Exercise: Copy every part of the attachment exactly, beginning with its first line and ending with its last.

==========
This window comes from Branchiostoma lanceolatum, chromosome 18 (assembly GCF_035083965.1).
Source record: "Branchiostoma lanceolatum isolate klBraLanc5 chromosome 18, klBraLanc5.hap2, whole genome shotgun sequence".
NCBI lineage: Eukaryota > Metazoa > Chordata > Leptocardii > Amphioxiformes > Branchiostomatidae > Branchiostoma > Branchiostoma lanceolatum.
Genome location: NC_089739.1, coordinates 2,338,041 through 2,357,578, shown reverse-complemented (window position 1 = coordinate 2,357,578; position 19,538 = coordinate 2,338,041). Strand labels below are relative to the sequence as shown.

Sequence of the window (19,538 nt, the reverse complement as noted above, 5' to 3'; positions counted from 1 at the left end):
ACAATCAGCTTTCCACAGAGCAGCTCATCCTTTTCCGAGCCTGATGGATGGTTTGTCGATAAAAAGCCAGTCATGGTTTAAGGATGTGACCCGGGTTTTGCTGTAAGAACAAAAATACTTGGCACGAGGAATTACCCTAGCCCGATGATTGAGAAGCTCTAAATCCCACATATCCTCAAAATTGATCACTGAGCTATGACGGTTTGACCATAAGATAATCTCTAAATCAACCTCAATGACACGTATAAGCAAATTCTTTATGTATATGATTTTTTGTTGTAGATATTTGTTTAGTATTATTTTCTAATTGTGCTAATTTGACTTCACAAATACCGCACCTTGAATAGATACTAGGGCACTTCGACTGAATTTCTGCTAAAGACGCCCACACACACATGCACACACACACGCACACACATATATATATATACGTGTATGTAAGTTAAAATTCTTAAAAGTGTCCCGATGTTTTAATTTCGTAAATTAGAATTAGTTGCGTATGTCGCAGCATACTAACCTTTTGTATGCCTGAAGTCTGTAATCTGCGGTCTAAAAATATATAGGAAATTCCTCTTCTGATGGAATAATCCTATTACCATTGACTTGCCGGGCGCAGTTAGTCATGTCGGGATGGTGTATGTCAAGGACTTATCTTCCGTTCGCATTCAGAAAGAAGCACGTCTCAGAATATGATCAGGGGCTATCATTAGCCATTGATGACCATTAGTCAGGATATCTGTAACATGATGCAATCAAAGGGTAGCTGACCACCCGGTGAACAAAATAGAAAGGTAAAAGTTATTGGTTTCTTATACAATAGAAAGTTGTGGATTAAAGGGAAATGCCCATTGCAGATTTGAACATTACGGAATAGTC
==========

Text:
This window comes from Branchiostoma lanceolatum, chromosome 18 (assembly GCF_035083965.1).
Source record: "Branchiostoma lanceolatum isolate klBraLanc5 chromosome 18, klBraLanc5.hap2, whole genome shotgun sequence".
NCBI lineage: Eukaryota > Metazoa > Chordata > Leptocardii > Amphioxiformes > Branchiostomatidae > Branchiostoma > Branchiostoma lanceolatum.
Genome location: NC_089739.1, coordinates 2,338,041 through 2,357,578, shown reverse-complemented (window position 1 = coordinate 2,357,578; position 19,538 = coordinate 2,338,041). Strand labels below are relative to the sequence as shown.

Sequence of the window (19,538 nt, the reverse complement as noted above, 5' to 3'; positions counted from 1 at the left end):
ACAATCAGCTTTCCACAGAGCAGCTCATCCTTTTCCGAGCCTGATGGATGGTTTGTCGATAAAAAGCCAGTCATGGTTTAAGGATGTGACCCGGGTTTTGCTGTAAGAACAAAAATACTTGGCACGAGGAATTACCCTAGCCCGATGATTGAGAAGCTCTAAATCCCACATATCCTCAAAATTGATCACTGAGCTATGACGGTTTGACCATAAGATAATCTCTAAATCAACCTCAATGACACGTATAAGCAAATTCTTTATGTATATGATTTTTTGTTGTAGATATTTGTTTAGTATTATTTTCTAATTGTGCTAATTTGACTTCACAAATACCGCACCTTGAATAGATACTAGGGCACTTCGACTGAATTTCTGCTAAAGACGCCCACACACACATGCACACACACACGCACACACATATATATATATACGTGTATGTAAGTTAAAATTCTTAAAAGTGTCCCGATGTTTTAATTTCGTAAATTAGAATTAGTTGCGTATGTCGCAGCATACTAACCTTTTGTATGCCTGAAGTCTGTAATCTGCGGTCTAAAAATATATAGGAAATTCCTCTTCTGATGGAATAATCCTATTACCATTGACTTGCCGGGCGCAGTTAGTCATGTCGGGATGGTGTATGTCAAGGACTTATCTTCCGTTCGCATTCAGAAAGAAGCACGTCTCAGAATATGATCAGGGGCTATCATTAGCCATTGATGACCATTAGTCAGGATATCTGTAACATGATGCAATCAAAGGGTAGCTGACCACCCGGTGAACAAAATAGAAAGGTAAAAGTTATTGGTTTCTTATACAATAGAAAGTTGTGGATTAAAGGGAAATGCCCATTGCAGATTTGAACATTACGGAATAGTC